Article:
Gewandhaus Quartet, 1921 (1921)
About this artwork
The Gewandhaus Quartet was founded in 1808 and is the oldest continuously active string quartet in the world. It forms part of the famous Leipzig Gewandhaus Orchestra. This portrait is one of more than five hundred photographs that together constitute August Sander’s monumental project ‘People of the 20th Century’, in which he aimed to document the social types and classes of his time through the medium of photography. The project is today considered an invaluable source of information on Germany’s social and cultural history during the interwar years. This photograph is from the portfolio ‘The Performing Musician’, classified in the project’s fifth group entitled ‘The Artists’. Unlike the carefully composed and highly stylised photographs of musicians traditionally found in concert programmes, this picture emanates an sense of realism and immediacy. Gathered in formal surroundings and dressed in white tie, the four men appear to be taking a short break from performing to pose for Sander’s camera.
- title: Gewandhaus Quartet, 1921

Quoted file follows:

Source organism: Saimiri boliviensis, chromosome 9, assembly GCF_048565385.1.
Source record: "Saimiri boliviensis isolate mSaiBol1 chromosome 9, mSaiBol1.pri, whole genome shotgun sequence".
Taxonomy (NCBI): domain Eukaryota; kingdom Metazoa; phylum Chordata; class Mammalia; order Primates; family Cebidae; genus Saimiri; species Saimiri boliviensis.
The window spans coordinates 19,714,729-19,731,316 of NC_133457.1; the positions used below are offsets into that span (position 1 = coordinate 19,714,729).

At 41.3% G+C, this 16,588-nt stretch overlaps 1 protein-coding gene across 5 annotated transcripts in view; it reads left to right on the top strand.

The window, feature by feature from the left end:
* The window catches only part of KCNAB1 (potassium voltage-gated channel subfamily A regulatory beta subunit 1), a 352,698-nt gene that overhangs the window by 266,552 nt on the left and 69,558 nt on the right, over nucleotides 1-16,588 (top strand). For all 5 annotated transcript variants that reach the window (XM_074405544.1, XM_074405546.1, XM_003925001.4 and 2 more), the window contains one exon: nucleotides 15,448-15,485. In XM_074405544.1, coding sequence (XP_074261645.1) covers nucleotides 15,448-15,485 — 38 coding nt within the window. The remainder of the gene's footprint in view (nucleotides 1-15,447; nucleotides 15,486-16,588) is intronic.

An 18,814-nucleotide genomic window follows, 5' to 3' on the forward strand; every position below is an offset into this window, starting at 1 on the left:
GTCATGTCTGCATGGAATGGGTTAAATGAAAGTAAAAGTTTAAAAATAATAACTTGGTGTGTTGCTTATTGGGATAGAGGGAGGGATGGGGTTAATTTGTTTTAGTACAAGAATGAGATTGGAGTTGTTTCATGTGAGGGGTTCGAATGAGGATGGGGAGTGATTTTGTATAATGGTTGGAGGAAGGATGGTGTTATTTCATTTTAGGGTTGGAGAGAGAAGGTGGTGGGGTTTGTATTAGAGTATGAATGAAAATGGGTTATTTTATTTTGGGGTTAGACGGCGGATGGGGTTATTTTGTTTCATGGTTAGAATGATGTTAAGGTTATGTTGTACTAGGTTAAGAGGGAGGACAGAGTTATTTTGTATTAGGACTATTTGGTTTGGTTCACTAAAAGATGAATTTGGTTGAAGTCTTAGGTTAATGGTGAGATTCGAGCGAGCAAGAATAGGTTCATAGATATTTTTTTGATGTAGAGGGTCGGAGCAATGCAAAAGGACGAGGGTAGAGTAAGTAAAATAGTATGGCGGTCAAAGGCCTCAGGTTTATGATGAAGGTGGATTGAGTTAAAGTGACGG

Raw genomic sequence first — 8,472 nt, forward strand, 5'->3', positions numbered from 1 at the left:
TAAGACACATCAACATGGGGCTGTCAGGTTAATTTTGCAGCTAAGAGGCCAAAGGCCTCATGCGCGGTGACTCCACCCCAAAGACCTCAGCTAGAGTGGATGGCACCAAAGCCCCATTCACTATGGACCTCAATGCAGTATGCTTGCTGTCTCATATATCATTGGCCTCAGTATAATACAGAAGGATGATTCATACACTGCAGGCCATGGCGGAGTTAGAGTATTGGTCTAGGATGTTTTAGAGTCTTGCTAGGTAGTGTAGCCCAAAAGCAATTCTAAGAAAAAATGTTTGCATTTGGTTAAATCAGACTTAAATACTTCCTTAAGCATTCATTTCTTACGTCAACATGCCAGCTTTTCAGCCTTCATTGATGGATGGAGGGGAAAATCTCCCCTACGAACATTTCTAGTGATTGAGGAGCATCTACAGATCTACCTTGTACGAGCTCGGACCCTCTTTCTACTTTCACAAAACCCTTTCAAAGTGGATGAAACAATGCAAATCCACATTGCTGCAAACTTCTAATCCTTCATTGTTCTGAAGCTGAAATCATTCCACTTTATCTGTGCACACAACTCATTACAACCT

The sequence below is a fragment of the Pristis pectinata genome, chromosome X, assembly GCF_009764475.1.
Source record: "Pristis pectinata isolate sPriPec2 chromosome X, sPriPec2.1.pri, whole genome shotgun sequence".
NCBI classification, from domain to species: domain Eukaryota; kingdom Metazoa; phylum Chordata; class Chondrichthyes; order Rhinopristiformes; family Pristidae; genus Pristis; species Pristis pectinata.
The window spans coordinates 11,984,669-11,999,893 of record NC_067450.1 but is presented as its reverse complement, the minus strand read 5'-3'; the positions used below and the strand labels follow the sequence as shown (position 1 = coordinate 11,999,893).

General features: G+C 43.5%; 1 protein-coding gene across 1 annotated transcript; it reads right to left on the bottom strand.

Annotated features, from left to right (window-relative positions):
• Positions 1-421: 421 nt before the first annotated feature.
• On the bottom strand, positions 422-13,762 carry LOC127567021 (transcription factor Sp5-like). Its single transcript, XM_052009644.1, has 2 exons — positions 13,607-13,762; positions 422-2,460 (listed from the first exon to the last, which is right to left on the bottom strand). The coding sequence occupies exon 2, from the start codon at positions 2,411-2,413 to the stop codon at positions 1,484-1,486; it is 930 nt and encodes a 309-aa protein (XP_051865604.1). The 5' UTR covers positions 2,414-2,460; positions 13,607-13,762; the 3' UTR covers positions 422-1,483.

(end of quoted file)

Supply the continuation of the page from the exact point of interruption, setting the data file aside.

- accession number: AL00095
- artist: August SanderGerman (1874 - 1964)
- gallery: In Storage
- object type: Photograph
- materials: Black and white photograph on paper
- date created: 1921
- measurements: 19.80 x 26.00 cm (paper 43.80 x 33.80 cm; mount: 46.00 x 36.00 cm) (framed: 48.20 x 38.20 x 3.20 cm)
- credit line: ARTIST ROOMS National Galleries of Scotland and Tate. Lent by Anthony d'Offay 2010
- copyright: © Photograph. Samml. / SK Stiftung Kultur - A. Sander Archiv, Köln /VG Bild-Kunst, Bonn and DACS, London 2016.
Considered one of the finest photographers of the twentieth century, Sander's bold style of portrait photography, as well as his typological approach, has had an enormous influence on modern photography. During his apprenticeship in several German studios and his time in his own studio in Austria, he developed his individual style. Then in 1910 Sander moved to Cologne and produced his first large group of photographs, which he later included in his concept "People of the 20th Century". This was created in the mid-1920s and compiled up until the 1950s. He photographed groups of people in his native Germany, classifying them according to their occupations and positions in society.